25.2. Database Setup

The Minesweeper game will use a combination of session cookies and database operations to store important information. Let’s begin by getting the database file ready.

25.2.1. Start With an Outline

Before we write any code, we need to think about what data the game needs in order to work. In particular, we want to identify the information to save in the game’s database. There are LOTS of possibilities! However, for our basic game, we want to start small. We can always refine the database structure later!

Consider the data that needs to persist. For example, if a user leaves the game in the middle of play and comes back later, what needs to go into the database to keep a record of their progress?

For starters, our database should save:

  1. Information about each mine hidden on the board. This includes a primary key value as well as a location (row letter plus column number).

  2. Information about each individual cell on the board. This includes a primary key, the cell’s location, the number of mines in surrounding cells, whether the user has clicked the cell, and whether the cell contains a mine.

This outline suggests 2 tables for the database - one for a list of mines, and another for the cells on the game board.

25.2.2. db_setup.py

Use the tools in Visual Studio code to create a new Python file at the same level as main.py. Call the new file db_setup.py. This will be a separate program, and its only job is to create the database file and add two tables.

Follow along with the video to build this program.


The video player automatically sets the resolution. However, this choice might not be good enough to clearly see all of the text.

If the code looks blurry on your screen, click the gear icon in the video controls and increase the resolution to the maximum value.


For our basic game, we might not use all of the columns in the tables yet. However, they could be useful later, so there’s no harm in adding them now.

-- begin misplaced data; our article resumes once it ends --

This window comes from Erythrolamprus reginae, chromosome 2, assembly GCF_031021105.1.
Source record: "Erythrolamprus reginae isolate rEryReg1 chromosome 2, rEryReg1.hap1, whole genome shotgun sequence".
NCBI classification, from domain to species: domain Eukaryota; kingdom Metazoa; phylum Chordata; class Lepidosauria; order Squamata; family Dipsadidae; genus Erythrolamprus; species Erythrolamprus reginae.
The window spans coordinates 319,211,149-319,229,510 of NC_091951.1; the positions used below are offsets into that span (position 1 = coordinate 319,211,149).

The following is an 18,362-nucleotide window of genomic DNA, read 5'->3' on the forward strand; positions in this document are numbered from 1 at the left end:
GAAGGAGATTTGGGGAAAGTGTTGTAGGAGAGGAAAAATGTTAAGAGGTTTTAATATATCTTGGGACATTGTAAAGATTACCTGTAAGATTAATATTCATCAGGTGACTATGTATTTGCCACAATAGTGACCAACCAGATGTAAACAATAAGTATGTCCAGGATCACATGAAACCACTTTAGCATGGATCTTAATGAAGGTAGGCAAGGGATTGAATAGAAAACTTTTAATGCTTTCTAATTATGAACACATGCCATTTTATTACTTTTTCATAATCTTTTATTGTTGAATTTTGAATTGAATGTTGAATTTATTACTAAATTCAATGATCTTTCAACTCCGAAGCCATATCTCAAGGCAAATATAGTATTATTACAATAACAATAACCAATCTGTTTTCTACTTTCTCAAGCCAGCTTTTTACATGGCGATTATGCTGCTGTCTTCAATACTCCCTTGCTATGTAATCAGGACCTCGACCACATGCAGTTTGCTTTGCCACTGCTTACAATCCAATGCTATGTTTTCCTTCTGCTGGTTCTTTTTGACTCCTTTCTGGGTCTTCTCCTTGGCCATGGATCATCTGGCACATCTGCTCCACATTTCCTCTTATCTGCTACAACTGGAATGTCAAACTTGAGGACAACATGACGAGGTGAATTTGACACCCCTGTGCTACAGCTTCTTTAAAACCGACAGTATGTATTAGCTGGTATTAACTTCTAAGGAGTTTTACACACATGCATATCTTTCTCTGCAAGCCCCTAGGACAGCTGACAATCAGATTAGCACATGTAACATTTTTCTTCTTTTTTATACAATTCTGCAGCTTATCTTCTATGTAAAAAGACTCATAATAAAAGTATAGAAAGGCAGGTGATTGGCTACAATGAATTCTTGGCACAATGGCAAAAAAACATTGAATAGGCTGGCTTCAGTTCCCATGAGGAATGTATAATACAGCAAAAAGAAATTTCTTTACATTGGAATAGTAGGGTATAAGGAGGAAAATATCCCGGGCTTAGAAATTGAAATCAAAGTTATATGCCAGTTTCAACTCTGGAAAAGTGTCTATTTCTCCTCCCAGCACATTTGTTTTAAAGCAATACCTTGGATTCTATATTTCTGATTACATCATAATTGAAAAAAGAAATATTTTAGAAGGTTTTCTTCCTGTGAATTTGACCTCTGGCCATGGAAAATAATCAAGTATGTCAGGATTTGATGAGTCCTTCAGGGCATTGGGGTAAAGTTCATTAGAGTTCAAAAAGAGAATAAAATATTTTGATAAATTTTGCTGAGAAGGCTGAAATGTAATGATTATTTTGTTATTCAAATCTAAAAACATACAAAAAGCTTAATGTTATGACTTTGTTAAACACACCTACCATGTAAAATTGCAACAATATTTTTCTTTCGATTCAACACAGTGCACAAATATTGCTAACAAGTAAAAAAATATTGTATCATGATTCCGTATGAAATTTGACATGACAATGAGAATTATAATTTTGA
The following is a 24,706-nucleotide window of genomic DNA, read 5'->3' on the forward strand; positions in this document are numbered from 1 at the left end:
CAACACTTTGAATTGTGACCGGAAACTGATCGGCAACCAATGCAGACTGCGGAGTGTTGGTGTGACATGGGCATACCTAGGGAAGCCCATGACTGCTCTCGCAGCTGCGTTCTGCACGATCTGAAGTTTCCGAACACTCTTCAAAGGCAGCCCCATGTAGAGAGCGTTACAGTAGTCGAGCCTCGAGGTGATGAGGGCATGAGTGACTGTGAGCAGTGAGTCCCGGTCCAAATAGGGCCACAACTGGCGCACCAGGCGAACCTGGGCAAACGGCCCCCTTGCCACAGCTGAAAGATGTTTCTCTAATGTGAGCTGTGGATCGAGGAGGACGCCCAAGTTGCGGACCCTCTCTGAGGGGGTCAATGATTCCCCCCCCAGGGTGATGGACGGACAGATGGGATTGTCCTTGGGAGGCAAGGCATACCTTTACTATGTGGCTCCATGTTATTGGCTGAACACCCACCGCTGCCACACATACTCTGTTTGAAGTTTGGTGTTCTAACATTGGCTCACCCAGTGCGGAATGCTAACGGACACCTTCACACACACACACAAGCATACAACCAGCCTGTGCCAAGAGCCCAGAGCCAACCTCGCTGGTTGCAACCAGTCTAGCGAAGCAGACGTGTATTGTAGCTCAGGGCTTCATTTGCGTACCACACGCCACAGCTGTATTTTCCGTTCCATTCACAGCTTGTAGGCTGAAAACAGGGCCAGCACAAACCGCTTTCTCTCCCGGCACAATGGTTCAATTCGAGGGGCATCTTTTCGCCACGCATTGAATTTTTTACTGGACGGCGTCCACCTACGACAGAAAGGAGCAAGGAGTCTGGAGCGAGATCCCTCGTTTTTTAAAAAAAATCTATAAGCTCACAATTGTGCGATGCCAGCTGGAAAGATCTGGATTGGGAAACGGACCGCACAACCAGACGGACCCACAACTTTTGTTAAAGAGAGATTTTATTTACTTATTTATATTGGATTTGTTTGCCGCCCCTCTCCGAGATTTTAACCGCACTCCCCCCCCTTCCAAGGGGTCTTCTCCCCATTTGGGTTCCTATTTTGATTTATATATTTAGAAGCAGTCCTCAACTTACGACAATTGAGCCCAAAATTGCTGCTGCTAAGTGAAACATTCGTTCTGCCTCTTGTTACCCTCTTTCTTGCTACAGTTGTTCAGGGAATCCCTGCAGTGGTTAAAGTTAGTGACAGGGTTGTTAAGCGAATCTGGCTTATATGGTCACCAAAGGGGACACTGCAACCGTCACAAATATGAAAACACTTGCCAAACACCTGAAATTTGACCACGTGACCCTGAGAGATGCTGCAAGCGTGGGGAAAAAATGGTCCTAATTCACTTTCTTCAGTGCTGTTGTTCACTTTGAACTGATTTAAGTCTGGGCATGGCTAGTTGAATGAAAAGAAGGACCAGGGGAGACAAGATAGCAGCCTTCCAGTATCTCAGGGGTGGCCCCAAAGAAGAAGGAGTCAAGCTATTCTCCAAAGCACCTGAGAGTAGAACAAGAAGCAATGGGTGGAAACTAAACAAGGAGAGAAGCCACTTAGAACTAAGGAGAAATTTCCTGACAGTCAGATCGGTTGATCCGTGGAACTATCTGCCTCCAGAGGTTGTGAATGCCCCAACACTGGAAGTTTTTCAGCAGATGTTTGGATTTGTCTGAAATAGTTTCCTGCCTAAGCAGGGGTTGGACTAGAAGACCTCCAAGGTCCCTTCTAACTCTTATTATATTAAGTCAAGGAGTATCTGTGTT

25.2.3. Video Summary


Don’t try to code db_setup.py using only the summary! The clip contains information and specific code instructions that you really shouldn’t skip.

The text by itself doesn’t provide enough detail on its own. It’s a SUMMARY and not a GMESD (Give-Me-Every-Single-Detail).

  1. After creating the game.db database file, add two new tables: mines and board. The first table stores an ID number and location for each mine created in the game. The second table stores information about each cell on the game board.

  2. Adding DROP TABLE commands at the top of the file lets us quickly remove and recreate the two tables. This is useful if we need to make a fresh start.

  3. The mines table includes two columns: mine_id and coordinates. mine_id is the primary key, and its data type must be INTEGER instead of INT. (For some reason, using the INT syntax doesn’t automatically increment the primary key values).

    coordinates is of type TEXT and will store values like C9 or E2.

  4. The board table includes columns for cell_id (the primary key), coordinates, surr_mines (surrounding mines), guessed and mine_id.

    cell_id, surr_mines, and mine_id are integers. coordinates is a text data type, and guessed is a boolean.

  5. No rows need to be added to the mines table at this time. However, the board table does require some information.

  6. A pair of nested loops create a string value for the coordinates of each cell on the board.

  7. The loops also execute a SQL query to insert new rows into the board table. Each new row includes a string for coordinates and the value False for the guessed column.

  8. Note the unused row and column labels (X, Y, 0, and 11). There is a reason for these extra labels, but we won’t explore that until the end of the chapter.